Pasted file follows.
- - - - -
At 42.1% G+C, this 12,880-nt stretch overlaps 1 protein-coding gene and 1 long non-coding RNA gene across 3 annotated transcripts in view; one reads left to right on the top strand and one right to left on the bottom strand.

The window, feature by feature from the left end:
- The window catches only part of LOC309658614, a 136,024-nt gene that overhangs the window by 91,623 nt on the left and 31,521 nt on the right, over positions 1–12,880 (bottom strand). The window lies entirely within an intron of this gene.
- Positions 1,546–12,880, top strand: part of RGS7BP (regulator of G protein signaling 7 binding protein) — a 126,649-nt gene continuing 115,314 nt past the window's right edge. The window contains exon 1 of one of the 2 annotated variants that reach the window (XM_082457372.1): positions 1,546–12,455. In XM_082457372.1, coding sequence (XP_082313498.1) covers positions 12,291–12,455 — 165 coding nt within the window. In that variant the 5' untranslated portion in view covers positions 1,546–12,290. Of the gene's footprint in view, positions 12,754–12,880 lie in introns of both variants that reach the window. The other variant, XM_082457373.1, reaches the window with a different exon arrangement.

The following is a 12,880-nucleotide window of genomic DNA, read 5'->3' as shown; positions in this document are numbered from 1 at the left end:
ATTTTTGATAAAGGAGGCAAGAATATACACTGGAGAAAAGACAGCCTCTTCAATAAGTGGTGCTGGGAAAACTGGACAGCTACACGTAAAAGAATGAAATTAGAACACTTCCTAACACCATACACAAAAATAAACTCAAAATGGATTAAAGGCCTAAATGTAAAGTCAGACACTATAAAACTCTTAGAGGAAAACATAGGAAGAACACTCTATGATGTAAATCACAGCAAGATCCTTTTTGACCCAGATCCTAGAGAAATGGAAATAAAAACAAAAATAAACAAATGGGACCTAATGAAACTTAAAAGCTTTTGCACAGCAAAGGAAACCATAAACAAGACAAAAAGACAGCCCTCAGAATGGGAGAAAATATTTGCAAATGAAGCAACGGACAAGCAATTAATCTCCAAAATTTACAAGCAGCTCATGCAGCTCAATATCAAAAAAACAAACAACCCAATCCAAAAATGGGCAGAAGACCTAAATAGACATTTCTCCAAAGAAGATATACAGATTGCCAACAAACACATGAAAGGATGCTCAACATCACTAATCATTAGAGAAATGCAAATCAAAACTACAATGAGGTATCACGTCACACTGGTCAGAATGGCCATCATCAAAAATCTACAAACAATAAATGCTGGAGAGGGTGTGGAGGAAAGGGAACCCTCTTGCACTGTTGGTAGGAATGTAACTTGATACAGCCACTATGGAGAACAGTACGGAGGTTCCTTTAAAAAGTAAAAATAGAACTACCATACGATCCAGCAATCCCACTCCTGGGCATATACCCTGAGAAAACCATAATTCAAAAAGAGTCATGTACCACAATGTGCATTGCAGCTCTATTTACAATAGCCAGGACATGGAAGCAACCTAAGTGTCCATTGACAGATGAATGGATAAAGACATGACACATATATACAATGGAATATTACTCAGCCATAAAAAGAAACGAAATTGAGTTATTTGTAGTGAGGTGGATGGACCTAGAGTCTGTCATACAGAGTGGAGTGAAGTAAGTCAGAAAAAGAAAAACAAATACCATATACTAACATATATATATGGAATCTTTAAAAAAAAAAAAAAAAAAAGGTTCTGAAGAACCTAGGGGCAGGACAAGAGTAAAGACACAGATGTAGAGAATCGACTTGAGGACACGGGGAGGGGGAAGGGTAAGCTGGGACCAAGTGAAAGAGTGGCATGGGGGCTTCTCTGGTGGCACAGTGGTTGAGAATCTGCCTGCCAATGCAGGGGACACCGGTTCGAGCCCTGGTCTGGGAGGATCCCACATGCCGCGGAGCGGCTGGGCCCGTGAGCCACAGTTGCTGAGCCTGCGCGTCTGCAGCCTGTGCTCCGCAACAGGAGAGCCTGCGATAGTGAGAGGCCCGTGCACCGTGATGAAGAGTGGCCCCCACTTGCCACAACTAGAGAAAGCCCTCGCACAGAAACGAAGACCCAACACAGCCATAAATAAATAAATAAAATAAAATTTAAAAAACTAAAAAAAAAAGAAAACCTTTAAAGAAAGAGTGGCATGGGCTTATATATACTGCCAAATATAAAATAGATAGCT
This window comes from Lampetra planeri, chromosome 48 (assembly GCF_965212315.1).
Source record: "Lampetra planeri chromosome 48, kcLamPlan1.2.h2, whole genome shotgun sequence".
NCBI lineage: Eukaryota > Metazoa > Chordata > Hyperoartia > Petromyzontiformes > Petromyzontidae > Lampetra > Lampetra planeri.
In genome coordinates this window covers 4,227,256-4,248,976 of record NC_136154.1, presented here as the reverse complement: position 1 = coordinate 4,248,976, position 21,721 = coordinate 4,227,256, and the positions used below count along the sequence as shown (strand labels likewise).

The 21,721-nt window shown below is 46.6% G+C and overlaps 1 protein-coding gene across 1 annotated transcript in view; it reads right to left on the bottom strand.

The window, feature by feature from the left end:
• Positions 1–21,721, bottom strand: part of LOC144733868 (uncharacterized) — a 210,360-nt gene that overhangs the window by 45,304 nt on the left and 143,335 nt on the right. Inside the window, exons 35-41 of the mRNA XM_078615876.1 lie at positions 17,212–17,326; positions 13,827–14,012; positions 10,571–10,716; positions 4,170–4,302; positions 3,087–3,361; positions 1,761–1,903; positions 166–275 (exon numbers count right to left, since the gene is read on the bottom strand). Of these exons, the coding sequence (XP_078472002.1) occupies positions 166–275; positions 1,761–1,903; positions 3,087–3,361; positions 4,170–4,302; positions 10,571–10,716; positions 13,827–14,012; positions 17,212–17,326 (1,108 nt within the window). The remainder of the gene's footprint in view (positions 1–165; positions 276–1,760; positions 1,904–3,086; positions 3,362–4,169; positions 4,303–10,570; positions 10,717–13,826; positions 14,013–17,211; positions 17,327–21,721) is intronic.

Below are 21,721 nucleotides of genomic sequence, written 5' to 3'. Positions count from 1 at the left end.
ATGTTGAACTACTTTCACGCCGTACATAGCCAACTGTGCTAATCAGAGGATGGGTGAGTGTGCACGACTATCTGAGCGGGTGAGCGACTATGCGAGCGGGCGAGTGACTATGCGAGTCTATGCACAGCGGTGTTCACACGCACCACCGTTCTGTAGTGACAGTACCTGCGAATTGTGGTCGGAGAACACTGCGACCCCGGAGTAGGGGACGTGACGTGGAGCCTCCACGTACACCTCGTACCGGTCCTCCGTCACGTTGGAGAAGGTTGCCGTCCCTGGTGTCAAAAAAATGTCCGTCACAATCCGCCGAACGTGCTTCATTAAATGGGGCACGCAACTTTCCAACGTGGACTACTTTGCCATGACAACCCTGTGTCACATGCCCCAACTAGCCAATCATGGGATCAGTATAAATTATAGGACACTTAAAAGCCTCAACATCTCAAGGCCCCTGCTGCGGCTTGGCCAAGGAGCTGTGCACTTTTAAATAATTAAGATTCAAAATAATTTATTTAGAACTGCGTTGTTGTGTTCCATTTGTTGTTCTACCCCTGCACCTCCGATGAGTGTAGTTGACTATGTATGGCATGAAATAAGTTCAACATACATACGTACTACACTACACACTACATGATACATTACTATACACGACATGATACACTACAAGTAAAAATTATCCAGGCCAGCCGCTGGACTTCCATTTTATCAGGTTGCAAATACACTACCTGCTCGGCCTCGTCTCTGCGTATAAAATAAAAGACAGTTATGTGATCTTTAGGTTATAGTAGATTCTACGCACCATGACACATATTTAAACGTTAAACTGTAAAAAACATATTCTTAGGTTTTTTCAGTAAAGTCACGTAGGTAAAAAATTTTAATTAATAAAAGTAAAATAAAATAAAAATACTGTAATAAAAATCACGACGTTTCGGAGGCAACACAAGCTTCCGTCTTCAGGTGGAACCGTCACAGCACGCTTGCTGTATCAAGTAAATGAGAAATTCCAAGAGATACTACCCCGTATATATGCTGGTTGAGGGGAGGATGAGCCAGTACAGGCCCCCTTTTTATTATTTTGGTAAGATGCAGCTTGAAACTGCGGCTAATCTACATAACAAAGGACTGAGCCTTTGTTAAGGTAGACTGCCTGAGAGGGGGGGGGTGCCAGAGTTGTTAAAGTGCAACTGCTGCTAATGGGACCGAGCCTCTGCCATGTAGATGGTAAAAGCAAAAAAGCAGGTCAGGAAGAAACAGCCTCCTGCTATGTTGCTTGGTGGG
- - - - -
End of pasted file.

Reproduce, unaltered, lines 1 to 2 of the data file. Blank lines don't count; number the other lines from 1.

At 42.1% G+C, this 12,880-nt stretch overlaps 1 protein-coding gene and 1 long non-coding RNA gene across 3 annotated transcripts in view; one reads left to right on the top strand and one right to left on the bottom strand.

The window, feature by feature from the left end: